The comprehensive study was completed by a team of interviewers who surveyed travelers in New York, Chicago, Los Angeles and Philadelphia*. Respondents were asked if they had received any advertising specialties in the last 12 months and the majority were businesspeople over age 21.
Among key findings, results indicate that:
- 84% of people remember the advertiser on a product they receive.
- 42% have a more favorable impression of an advertiser after receiving an advertising specialty.
- Nearly one quarter, or 24%, indicate that they are more likely to do business with an advertiser on items they receive.
- Most respondents (62%) have done business with the advertiser on a product after receiving it.
- Writing instruments are the most commonly-owned advertising specialty, with 54% of respondents owning them, followed by shirts, caps and bags.
- The majority (81%) of promotional products were kept because they were considered useful.
- More than three-quarters of respondents have had their items for about seven months.
- Among wearables, bags were reported to be used most frequently, with respondents indicating that they use their bags on average nine times per month.
- Bags deliver the most impressions, with 1,038 impressions per month on average.
- The average cost-per-impression of an advertising specialty item is $0.004, making it less expensive per impression than nearly any other media. (According to Nielsen Media data, the CPI for a national magazine ad is $0.033; a newspaper ad is $0.0129; a prime time TV ad is $0.019; a cable TV ad is $0.007; a syndicated TV ad is $0.006; and a spot radio ad is $0.005)
These statistics conclude that marketers get a more favorable return on investment from advertising specialties than almost any other popular media, with a very low cost-per-impression, high recall among those who receive ad specialty items, and increased intent among recipients to make purchases from the advertiser.
“During a time when we’re facing turbulent economic conditions, this research advises marketers and business owners to invest in advertising specialties now more than ever,” said Timothy M. Andrews, president and chief executive officer of the Advertising Specialty Institute. “Advertising specialties provide measurable results for a very reasonable investment.”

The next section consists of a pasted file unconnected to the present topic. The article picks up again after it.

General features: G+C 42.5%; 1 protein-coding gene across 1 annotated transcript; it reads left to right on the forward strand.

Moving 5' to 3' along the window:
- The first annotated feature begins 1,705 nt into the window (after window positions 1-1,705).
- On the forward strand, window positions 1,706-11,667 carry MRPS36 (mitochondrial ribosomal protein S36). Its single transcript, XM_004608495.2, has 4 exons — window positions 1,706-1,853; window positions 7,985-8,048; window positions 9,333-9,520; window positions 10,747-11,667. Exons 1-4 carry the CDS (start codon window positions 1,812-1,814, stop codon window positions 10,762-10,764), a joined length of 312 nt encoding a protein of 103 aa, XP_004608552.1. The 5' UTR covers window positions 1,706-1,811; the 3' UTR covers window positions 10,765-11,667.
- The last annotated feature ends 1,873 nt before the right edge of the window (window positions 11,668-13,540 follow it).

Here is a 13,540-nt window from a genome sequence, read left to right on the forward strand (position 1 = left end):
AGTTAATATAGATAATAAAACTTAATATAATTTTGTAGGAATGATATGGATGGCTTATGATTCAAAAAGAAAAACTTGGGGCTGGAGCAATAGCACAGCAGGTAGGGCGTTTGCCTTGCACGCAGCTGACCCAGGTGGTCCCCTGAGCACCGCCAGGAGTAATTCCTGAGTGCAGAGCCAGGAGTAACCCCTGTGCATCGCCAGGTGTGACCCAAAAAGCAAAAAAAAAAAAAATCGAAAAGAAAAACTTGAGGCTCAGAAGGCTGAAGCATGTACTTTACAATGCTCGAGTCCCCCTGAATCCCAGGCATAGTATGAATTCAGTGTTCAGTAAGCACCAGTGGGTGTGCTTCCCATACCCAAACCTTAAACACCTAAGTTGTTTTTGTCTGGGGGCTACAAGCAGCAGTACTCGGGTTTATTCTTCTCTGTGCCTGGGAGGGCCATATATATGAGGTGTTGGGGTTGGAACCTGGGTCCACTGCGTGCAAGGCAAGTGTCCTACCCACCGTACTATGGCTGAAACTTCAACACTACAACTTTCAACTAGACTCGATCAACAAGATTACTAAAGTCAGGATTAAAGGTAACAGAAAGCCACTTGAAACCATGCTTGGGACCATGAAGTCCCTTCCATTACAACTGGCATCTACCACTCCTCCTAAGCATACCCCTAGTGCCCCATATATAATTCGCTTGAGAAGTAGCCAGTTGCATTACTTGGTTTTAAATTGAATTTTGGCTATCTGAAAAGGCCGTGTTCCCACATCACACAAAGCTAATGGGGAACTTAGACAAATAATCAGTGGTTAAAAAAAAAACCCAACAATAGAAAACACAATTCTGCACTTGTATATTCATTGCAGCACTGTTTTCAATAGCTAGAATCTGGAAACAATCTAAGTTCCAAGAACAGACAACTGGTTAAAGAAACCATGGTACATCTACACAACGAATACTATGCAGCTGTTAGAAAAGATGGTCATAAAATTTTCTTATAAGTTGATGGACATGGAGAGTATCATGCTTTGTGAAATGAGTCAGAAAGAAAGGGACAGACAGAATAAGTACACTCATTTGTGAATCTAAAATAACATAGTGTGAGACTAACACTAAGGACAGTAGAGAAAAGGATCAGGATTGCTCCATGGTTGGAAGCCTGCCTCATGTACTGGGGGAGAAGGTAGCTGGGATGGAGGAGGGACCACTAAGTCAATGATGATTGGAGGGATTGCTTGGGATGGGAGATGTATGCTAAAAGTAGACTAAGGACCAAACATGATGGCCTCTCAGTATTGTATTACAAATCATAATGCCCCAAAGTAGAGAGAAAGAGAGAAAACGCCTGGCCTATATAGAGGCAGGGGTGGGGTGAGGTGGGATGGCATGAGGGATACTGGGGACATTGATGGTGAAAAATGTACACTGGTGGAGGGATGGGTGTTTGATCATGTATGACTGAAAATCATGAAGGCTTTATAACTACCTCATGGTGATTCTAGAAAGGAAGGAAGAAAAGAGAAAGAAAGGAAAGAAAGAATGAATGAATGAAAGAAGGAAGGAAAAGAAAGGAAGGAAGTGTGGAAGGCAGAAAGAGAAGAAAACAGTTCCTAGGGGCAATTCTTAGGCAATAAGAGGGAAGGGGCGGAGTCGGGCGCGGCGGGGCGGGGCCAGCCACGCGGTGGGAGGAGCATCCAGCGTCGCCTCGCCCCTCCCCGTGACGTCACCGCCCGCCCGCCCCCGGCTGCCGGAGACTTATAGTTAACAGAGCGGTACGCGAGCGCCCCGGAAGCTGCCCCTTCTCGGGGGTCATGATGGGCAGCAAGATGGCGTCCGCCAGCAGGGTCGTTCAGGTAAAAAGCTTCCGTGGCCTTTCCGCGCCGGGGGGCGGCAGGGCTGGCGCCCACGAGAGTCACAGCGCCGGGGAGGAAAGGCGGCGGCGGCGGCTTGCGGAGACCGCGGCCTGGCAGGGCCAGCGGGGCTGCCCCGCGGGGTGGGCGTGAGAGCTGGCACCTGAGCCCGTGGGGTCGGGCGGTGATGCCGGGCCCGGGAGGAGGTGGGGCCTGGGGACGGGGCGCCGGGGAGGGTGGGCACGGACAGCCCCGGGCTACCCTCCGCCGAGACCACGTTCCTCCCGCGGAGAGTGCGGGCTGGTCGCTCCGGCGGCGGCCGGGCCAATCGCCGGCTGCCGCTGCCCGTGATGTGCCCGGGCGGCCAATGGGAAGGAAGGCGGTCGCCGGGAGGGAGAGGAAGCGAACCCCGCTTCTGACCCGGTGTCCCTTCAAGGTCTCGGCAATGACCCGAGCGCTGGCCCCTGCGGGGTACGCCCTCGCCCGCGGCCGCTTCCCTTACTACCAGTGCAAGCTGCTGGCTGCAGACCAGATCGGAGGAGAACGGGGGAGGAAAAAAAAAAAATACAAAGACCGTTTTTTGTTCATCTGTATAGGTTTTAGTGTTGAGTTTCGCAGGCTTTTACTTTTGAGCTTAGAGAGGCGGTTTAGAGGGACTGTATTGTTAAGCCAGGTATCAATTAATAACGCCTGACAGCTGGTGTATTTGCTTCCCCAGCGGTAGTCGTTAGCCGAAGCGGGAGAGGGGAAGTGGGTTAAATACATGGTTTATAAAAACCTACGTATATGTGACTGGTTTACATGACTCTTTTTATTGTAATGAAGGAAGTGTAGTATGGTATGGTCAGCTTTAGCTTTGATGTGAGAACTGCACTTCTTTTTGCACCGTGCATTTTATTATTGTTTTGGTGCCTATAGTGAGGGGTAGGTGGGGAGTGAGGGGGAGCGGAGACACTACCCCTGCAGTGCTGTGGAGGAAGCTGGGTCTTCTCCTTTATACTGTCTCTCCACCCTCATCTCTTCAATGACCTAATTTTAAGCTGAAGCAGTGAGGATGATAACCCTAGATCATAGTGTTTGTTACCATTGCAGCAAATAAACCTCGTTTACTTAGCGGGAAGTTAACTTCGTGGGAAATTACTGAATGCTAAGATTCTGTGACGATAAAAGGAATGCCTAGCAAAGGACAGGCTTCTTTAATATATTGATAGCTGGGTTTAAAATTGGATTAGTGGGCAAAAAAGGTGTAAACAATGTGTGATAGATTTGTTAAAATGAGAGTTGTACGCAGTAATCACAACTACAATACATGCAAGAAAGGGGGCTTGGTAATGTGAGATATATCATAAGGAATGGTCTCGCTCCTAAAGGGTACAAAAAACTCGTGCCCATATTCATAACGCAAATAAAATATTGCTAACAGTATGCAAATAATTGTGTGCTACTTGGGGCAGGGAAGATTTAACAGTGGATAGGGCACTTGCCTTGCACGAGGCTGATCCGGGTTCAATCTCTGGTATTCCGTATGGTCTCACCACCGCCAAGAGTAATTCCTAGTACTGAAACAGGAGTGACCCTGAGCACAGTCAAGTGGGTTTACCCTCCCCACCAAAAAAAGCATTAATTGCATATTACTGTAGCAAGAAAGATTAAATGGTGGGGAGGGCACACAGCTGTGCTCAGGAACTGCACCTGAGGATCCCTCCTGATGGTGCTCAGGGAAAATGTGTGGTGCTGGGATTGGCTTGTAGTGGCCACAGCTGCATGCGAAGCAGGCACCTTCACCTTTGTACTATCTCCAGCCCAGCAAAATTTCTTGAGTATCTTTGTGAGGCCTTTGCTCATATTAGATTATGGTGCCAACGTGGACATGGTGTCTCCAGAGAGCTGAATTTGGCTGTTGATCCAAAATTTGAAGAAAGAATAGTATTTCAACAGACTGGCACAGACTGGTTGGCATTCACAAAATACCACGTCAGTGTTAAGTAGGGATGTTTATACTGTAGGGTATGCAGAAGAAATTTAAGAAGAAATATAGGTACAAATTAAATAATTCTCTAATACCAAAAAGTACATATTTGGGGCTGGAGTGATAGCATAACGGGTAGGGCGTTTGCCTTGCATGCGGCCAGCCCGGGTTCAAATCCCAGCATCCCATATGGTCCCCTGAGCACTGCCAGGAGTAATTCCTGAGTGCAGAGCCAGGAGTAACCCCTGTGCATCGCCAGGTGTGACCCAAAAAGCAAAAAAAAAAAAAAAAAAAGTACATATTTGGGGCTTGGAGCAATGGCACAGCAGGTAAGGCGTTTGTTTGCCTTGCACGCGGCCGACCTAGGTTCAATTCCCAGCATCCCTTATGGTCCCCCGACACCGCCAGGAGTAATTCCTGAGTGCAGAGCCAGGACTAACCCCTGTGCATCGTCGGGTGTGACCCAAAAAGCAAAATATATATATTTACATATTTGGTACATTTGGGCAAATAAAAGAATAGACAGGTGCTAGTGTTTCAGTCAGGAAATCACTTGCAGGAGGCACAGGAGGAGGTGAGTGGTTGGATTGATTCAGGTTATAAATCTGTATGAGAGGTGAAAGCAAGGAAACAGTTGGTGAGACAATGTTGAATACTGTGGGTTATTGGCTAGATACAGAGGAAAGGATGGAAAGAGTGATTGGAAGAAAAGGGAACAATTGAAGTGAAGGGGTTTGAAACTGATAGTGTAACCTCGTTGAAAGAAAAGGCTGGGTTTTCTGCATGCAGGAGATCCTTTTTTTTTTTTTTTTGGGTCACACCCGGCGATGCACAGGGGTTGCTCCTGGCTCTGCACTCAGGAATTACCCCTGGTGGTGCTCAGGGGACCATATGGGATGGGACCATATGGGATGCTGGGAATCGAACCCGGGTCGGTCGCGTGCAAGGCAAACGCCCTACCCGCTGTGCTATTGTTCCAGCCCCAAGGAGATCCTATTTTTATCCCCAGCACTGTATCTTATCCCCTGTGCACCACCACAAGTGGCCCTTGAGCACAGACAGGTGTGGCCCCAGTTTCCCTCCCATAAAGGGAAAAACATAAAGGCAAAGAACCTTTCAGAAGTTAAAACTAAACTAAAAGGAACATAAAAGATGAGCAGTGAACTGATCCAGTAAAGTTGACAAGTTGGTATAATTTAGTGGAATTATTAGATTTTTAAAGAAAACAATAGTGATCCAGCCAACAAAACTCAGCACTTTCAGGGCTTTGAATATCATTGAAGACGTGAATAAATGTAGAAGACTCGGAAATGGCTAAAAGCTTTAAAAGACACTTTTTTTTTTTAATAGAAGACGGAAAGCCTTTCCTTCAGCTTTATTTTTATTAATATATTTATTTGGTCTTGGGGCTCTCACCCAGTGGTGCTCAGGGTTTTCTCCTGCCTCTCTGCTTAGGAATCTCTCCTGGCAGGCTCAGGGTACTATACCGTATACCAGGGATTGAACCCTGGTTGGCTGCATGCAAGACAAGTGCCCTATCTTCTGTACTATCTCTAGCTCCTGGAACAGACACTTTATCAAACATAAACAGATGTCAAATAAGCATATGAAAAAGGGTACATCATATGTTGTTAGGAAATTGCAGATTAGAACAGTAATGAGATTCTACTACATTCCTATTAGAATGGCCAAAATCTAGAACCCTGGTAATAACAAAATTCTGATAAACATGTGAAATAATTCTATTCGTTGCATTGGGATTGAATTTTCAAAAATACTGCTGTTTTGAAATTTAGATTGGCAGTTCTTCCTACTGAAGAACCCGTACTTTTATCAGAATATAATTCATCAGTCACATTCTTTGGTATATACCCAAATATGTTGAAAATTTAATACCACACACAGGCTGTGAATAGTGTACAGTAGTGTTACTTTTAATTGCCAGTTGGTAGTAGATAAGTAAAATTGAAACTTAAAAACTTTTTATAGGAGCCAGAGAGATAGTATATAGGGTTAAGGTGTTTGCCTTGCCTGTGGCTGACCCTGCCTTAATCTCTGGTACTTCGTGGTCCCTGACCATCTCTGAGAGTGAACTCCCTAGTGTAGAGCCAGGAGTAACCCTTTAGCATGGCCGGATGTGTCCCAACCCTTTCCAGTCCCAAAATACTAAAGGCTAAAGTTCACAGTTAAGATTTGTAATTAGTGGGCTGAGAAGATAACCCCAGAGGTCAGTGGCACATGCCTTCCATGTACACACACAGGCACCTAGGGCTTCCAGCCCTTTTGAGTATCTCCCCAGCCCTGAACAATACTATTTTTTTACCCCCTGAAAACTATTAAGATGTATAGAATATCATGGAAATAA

“Distributors and suppliers should use these results to educate their customers, prospects and end-buyers about the power of advertising specialties and how they increase sales and brand exposure,” Andrews continued. “Ad specialties are essentially gifts that break through the information clutter, reach consumers on a personal level, and provide real impact in a creative way.”
Advertising specialties, or promotional products, are items branded with a corporate logo or message that are used as an incentive, a gift or as part of an advertising campaign; and the industry comprises a 13% share of the advertising marketplace, with $19.6 billion in sales for 2007.
For all results of the Advertising Specialties Effectiveness Study from ASI, visit www.asicentral.com/study. For more information, contact Larry Basinait, executive director of research for ASI, firstname.lastname@example.org.
About ASI Advertising Specialty Institute is the largest media and marketing organization serving the advertising specialty industry, with a membership of over 26,000 distributor firms (sellers) and supplier firms (manufacturers) of advertising specialties. Supplier firms use ASI print and electronic resources to market products to over 22,000 ASI distributor firms. Distributor firms use ASI print and electronic resources, which contain nearly every product in the industry from more than 3,500 reputable suppliers, to locate supplier firms and to market services to buyers. ASI provides catalogs, information directories, newsletters, magazines, websites and databases, and offers e-commerce, marketing and selling tools. Visit www.asicentral.com.